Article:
Crown of Aleppo: The Mystery of the Oldest Hebrew Bible Codex


Book Description
Publication Date: April 1, 2010

The history and dramatic rescue of the oldest Hebrew Bible in book form. In Crown of Aleppo, Hayim Tawil and Bernard Schneider tell the incredible story of the survival, against all odds, of the Aleppo Codex - one of the most authoritative and accurate traditional Masoretic texts of the Bible.

Completed circa 939 in Tiberias, the Crown was created by exacting Tiberian scribes who copied the entire Bible into book form, adding annotations, vowel and cantillation marks, and precise commentary. Praised by Torah scholars for centuries after its writing, the Crown passed through history until the 15th century when it was housed in the Great Synagogue of Aleppo, Syria. When the synagogue was burned in the 1947 pogrom, the codex was thought to be destroyed, lost forever.

Tawil with the faxcimili of The crown of Aleppo

That is where its great mystery begins. Miraculously, a significant portion of the Crown of Aleppo survived the fire and was smuggled from the synagogue ruins to an unknown location—presumably within the Aleppan Jewish community. Ten years later, the surviving pages of the codex were secretly brought to Israel and finally moved to their current location in the Israel Museum in Jerusalem.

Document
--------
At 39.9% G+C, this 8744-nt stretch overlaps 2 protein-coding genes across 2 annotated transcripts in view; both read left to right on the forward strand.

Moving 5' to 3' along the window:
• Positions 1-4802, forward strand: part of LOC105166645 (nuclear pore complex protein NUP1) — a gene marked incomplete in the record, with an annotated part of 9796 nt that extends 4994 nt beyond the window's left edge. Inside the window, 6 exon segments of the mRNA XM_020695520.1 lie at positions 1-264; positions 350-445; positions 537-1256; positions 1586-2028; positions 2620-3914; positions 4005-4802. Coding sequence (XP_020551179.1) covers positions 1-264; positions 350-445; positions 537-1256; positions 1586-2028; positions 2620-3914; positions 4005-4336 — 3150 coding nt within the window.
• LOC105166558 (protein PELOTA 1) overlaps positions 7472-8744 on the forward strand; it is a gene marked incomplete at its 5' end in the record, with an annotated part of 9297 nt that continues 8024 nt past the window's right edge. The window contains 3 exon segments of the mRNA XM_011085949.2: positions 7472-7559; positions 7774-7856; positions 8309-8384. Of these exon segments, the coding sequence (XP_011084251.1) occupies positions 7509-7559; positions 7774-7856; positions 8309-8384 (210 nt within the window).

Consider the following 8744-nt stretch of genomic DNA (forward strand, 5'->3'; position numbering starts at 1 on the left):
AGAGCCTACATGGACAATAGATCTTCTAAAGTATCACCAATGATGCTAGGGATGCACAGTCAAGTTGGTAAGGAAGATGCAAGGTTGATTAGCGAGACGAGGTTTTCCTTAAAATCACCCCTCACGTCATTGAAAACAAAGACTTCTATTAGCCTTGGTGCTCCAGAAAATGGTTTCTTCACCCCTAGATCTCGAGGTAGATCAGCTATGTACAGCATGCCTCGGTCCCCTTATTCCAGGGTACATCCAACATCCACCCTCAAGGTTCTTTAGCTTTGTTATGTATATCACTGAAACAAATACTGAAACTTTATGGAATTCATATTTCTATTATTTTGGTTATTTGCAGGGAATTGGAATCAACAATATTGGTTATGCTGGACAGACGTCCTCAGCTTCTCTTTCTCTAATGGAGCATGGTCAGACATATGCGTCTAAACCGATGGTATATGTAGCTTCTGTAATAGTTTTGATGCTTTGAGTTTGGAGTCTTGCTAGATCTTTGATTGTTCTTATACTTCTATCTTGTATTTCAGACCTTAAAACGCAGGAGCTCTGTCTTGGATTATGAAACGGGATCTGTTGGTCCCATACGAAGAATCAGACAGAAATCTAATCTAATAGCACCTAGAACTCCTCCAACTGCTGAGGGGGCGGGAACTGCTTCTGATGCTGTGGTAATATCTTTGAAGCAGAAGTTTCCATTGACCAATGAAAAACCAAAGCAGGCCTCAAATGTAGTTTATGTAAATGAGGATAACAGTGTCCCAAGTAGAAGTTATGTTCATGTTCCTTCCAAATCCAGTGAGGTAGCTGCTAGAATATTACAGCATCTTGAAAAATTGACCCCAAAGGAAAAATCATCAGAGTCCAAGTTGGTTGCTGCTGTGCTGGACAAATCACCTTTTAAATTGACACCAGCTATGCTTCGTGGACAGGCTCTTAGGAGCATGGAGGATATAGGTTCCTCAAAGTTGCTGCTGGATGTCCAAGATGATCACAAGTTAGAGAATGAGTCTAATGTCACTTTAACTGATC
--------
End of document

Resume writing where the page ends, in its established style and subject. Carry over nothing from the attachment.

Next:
This wonderfully rich book contains more than 50 rare photographs and maps, some in full color, including those of the Aleppo Codex, the Great Synagogue of Aleppo, and of the people who played a part in its rescue.


Read the recent review of this book from Publishers Weekly:

Crown of Aleppo: The Mystery of the Oldest Hebrew Bible Codex
Hayim Tawil and Bernard Schneider. Jewish Publication Society, $45 (220p) ISBN 978-0-8276-0895-5

In this fascinating and comprehensive investigation into the Aleppo Codex, scholars Tawil and Schneider vividly recreate the history of this rare and eminently significant text and track its tragic course through time. Through their analysis of its authorship in the 10th century; insights into its association with medieval and modern biblical luminaries; pointed questions regarding its partial destruction; and rare photographs, the authors convey both the spiritual and material significance of what many call simply the Crown. As the most authoritative rendering of the Torah, the Crown’s maintenance and survival was vital, yet its transfer from place to place over the centuries has almost always been shrouded in mystery. During its 500-year stay in Aleppo, Syria, under the superstitious and watchful eye of the Jewish community there, only a handful of religious scholars were permitted to view the sacred codex—reflecting an unfortunate circumstance, since pogroms in the 1940s destroyed substantial portions of the text. This highly readable and intriguing account will captivate readers both familiar and unfamiliar with the history of the Crown. (July)


Assistant Secretary of Near Eastern and South Affairs Edward p. Djerejian with Tawil and Halevy, Department of State Washington DC 1992.